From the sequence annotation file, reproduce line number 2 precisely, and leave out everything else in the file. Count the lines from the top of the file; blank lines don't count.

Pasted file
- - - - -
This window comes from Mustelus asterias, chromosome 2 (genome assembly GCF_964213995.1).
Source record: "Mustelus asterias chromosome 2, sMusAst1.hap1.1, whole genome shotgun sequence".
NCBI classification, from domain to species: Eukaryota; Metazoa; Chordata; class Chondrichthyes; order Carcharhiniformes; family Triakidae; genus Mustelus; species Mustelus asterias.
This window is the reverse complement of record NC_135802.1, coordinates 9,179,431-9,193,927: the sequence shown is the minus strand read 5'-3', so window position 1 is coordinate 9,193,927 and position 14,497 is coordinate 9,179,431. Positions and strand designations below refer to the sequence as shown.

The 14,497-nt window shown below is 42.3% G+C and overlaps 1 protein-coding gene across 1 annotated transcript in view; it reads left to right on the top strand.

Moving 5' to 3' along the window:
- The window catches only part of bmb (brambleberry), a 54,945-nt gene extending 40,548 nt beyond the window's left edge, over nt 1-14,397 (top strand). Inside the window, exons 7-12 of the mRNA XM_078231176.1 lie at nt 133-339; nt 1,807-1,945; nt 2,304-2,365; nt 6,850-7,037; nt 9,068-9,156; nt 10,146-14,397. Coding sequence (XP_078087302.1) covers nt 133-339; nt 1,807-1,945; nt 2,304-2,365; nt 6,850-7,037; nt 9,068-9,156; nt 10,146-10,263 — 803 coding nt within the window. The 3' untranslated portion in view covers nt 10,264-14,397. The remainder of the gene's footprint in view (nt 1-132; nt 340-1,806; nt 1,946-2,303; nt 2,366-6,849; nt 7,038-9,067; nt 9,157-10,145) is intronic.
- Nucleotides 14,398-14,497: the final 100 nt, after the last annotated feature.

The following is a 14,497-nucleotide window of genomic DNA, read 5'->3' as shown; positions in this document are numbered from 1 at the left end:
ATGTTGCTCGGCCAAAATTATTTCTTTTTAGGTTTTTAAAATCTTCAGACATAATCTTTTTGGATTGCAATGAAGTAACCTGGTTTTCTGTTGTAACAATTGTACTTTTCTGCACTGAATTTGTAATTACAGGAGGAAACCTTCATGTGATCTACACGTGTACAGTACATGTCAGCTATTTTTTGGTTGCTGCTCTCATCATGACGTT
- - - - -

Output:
Source record: "Mustelus asterias chromosome 2, sMusAst1.hap1.1, whole genome shotgun sequence".